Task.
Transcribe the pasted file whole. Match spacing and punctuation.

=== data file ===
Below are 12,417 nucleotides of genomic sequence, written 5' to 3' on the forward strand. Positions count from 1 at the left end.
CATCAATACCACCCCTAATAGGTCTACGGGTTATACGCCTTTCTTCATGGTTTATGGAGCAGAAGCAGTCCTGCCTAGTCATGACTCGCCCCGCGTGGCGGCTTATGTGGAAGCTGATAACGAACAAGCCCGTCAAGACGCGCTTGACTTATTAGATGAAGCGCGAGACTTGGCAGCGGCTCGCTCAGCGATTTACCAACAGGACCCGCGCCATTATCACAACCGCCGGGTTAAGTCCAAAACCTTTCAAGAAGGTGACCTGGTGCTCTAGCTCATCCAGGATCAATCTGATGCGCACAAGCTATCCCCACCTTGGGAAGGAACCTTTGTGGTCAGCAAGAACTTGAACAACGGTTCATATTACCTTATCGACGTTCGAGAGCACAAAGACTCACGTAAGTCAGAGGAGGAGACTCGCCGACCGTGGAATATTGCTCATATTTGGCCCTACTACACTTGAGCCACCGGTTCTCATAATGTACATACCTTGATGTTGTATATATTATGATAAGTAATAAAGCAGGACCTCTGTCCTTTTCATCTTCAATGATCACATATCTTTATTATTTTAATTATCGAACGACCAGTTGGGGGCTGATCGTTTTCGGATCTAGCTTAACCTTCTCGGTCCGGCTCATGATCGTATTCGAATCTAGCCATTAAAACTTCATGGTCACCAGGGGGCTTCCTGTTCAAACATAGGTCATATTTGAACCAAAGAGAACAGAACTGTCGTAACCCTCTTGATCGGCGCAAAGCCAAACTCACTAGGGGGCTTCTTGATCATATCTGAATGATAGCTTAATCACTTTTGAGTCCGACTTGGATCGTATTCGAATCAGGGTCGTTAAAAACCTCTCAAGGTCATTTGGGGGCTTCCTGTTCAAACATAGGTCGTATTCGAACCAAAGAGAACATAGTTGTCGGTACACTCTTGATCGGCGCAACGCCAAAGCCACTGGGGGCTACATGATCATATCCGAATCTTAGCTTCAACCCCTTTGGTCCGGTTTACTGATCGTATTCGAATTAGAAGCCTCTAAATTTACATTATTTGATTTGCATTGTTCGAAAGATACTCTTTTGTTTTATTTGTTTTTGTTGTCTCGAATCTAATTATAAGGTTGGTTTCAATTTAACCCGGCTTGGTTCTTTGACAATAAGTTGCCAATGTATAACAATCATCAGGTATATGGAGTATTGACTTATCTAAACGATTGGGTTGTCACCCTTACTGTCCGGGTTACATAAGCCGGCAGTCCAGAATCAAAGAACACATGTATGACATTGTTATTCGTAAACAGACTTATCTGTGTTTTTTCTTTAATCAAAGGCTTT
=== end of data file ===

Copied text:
Below are 12,417 nucleotides of genomic sequence, written 5' to 3' on the forward strand. Positions count from 1 at the left end.
CATCAATACCACCCCTAATAGGTCTACGGGTTATACGCCTTTCTTCATGGTTTATGGAGCAGAAGCAGTCCTGCCTAGTCATGACTCGCCCCGCGTGGCGGCTTATGTGGAAGCTGATAACGAACAAGCCCGTCAAGACGCGCTTGACTTATTAGATGAAGCGCGAGACTTGGCAGCGGCTCGCTCAGCGATTTACCAACAGGACCCGCGCCATTATCACAACCGCCGGGTTAAGTCCAAAACCTTTCAAGAAGGTGACCTGGTGCTCTAGCTCATCCAGGATCAATCTGATGCGCACAAGCTATCCCCACCTTGGGAAGGAACCTTTGTGGTCAGCAAGAACTTGAACAACGGTTCATATTACCTTATCGACGTTCGAGAGCACAAAGACTCACGTAAGTCAGAGGAGGAGACTCGCCGACCGTGGAATATTGCTCATATTTGGCCCTACTACACTTGAGCCACCGGTTCTCATAATGTACATACCTTGATGTTGTATATATTATGATAAGTAATAAAGCAGGACCTCTGTCCTTTTCATCTTCAATGATCACATATCTTTATTATTTTAATTATCGAACGACCAGTTGGGGGCTGATCGTTTTCGGATCTAGCTTAACCTTCTCGGTCCGGCTCATGATCGTATTCGAATCTAGCCATTAAAACTTCATGGTCACCAGGGGGCTTCCTGTTCAAACATAGGTCATATTTGAACCAAAGAGAACAGAACTGTCGTAACCCTCTTGATCGGCGCAAAGCCAAACTCACTAGGGGGCTTCTTGATCATATCTGAATGATAGCTTAATCACTTTTGAGTCCGACTTGGATCGTATTCGAATCAGGGTCGTTAAAAACCTCTCAAGGTCATTTGGGGGCTTCCTGTTCAAACATAGGTCGTATTCGAACCAAAGAGAACATAGTTGTCGGTACACTCTTGATCGGCGCAACGCCAAAGCCACTGGGGGCTACATGATCATATCCGAATCTTAGCTTCAACCCCTTTGGTCCGGTTTACTGATCGTATTCGAATTAGAAGCCTCTAAATTTACATTATTTGATTTGCATTGTTCGAAAGATACTCTTTTGTTTTATTTGTTTTTGTTGTCTCGAATCTAATTATAAGGTTGGTTTCAATTTAACCCGGCTTGGTTCTTTGACAATAAGTTGCCAATGTATAACAATCATCAGGTATATGGAGTATTGACTTATCTAAACGATTGGGTTGTCACCCTTACTGTCCGGGTTACATAAGCCGGCAGTCCAGAATCAAAGAACACATGTATGACATTGTTATTCGTAAACAGACTTATCTGTGTTTTTTCTTTAATCAAAGGCTTT